On police reform:

“People need to understand that this isn’t something that just occurred here in the last five years, that there were police shootings of Tyree King and Henry Green and other things of that nature. This has been going on. And so people need to understand why this is such a big issue, because things haven’t changed. It’s one administration after another that says, ‘Yes, we’re going to do something about it,’ but it’s not being done. They created a safety advisory commission, which was a good thing, but just like any commission that the City of Columbus creates, it was stacked full of people who really aren’t going to speak out about what needs to be said. We’re going to get a new police chief and everybody knows there has to be a change in the organizational culture at the police department if anything is ever gonna change.

“Nobody’s saying that our police department isn’t a fine police department. I have a lot of friends that are police officers. I have a lot of Black friends that are police officers, that support me and they know I’m not anti-police force. We’ve just [got], I think it’s…50% of the abusive actions come from 6% of the police officers within the department. So we need to start looking at a lot of different things, how they’re recruited and just more training for racial bias.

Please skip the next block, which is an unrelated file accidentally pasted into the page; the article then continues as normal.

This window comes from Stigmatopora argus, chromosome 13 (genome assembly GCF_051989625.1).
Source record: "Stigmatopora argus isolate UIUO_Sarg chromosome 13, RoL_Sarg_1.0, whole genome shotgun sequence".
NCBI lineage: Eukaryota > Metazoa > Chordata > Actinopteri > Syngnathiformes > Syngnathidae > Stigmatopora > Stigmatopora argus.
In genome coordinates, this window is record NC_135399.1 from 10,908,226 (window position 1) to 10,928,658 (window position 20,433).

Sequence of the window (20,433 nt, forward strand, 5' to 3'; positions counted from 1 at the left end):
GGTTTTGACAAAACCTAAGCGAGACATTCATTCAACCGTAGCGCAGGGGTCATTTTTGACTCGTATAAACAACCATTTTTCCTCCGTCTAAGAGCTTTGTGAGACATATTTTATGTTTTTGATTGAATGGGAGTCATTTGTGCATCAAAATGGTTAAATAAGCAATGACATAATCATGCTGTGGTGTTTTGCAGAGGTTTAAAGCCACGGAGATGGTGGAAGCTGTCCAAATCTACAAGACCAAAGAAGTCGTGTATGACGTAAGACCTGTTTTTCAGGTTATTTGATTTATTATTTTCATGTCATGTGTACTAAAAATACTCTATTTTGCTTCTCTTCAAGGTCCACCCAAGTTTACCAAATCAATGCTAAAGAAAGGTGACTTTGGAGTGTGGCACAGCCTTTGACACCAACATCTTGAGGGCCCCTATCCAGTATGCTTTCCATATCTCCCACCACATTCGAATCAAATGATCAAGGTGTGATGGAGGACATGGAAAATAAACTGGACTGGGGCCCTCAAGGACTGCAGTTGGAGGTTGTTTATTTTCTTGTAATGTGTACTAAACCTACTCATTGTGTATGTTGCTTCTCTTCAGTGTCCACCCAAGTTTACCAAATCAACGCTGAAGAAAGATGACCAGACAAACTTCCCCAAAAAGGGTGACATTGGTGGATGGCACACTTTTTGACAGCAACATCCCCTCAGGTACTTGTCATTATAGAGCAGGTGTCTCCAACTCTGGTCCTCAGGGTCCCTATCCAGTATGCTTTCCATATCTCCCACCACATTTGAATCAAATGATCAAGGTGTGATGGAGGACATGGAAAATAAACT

“I have personally viewed hundreds of pages of internal affair reports, and several discs of illegal police pullovers of Black gentlemen. And I know what I’m talking about. I’ve done my homework. I’ve been involved with this for quite some time and understand the history of it as well. Just like anything, you need to understand what’s happened here in terms of the development, in terms of taxes, in terms of police brutality.”

For more information, visit joemotil.com.

Read profiles with other candidates running for City Council in the November election.